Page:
Now and Then

This weekend I am off to Cymru Contemporary Craft Fair in Betws y Coed, this week I have been making more plinths for the work to sit on.  Excited about going but we have an early start to get there as we are travelling all the way from here in Thornton in my friends car, packing that morning then trying to get there on time.

I went into Uni this last week to find out which supplier they user for there materials and the head of course had put up our newspaper article on the base room door which is now shared by the 3D Design Students, which is going to make everything a bit too tight for work space, I'm glad I have finished, though I miss having those steady days of working and easy access to kilns and glaze.

Recently as I have been drawing to develop some new work, I have found myself thinking of my old art school days. I only went to art school for a year, and dropped out after the first year as I was then old enough to be a mature student and had a good enough portfolio to move on to greener grass(or so I considered at the time).  I learnt a lot at art school but never  work out how to apply most of it to personal work.  I have two examples I did recently below as my old sketchbooks are in a bedding box under all my second year ceramics work.

This was an exercise we did on the first day in technical illustration we had to learn how to shade, we did shading like this on proper work later on but or course a bit more controlled using straight edges.  When I was in my second year of ceramics I was obsessed with textures and incised the clay with various textures but it never worked how I wanted it to. I also tried dripping slip, tearing pots in half and all sorts of things to create textures.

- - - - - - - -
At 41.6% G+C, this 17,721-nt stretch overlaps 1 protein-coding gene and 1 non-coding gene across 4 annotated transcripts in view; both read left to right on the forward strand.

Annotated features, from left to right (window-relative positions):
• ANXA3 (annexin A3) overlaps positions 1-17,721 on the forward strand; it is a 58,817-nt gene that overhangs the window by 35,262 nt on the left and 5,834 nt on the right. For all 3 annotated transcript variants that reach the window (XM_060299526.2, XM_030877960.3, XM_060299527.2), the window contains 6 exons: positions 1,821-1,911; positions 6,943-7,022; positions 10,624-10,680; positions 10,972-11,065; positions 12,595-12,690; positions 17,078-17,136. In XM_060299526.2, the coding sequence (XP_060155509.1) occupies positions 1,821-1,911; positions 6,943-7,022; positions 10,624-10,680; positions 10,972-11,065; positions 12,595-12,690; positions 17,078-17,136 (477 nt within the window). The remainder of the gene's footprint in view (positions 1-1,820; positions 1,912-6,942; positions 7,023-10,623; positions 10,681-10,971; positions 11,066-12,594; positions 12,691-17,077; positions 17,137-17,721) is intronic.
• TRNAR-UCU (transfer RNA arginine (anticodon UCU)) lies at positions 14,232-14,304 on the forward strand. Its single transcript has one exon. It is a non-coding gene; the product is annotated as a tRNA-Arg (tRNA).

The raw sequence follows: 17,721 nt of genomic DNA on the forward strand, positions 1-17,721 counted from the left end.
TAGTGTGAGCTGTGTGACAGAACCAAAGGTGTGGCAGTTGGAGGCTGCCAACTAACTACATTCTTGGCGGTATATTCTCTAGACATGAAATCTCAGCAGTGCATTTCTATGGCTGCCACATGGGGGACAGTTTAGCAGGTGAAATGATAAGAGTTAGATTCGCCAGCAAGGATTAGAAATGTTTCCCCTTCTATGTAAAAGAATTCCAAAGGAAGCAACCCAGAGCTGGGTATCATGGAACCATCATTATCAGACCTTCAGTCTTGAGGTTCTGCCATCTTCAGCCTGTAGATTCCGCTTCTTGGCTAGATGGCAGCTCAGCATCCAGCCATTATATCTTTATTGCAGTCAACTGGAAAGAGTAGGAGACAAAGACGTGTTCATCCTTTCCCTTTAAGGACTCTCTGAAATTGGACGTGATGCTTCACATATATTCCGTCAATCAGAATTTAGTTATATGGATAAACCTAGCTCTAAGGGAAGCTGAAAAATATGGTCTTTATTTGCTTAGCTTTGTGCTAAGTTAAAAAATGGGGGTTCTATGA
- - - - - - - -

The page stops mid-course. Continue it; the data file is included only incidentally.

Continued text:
Our technician at UCLAN made some really nice textured pieces in porcelain, he would make a tall cylinder, dry it with a hot air gun apply a glip(part slip part glaze as he would put it) then stretch it out until it was a bowl.  They were really nice pieces and one of the very few things he marked as his own work.

This is a continuous line drawing, my life drawing tutor showed us these, he said he did them in art school and then used to calculate the length of the line.  He described it as taking a pencil for a walk, the pencil lines aren't supposed to ever cross or leave the page, back at school I did two or three myself in my A3 sketchbook, this one is only A4 so it would fit on my scanner and took me ages to do, I almost gave up half way through but decided to at stick at it.  I have used continuous line drawings when doing sketches of people on the bus, train  etc, which I need to do more of.

Generally I am unhappy with my level of drawing skills and have been spending a lot of time on it recently from drawing buildings, to people to anything I can when I am out and about with the little one.  My other passion asides  pottery is concept art for films, and games particullar the work of Erik Tiemens whose work is a real inspiritation behind my painterly style.  When I was at high school it was his work and that of Doug Chiang that I wanted to imitate but didn't do art and when off to University to study Chemistry which didn't challenge me how I wanted it to.

Pottery and drawing challenge me every day as I know I don't have the same natural talent for making things as I did for maths and science.


  1. One of my favorite concept artists is Lou Romano http://louromano.blogspot.com/ Not sure if its your sort of thing but you might find it interesting!

  2. That is really interesting thanks, I wrote my dissertation on concept art and gained my highest mark on it. I used to have a long list of bookmarks of various concept artists and sites but they got lost when my old computer died.

    One of my recent favourites though not concept design is James Hance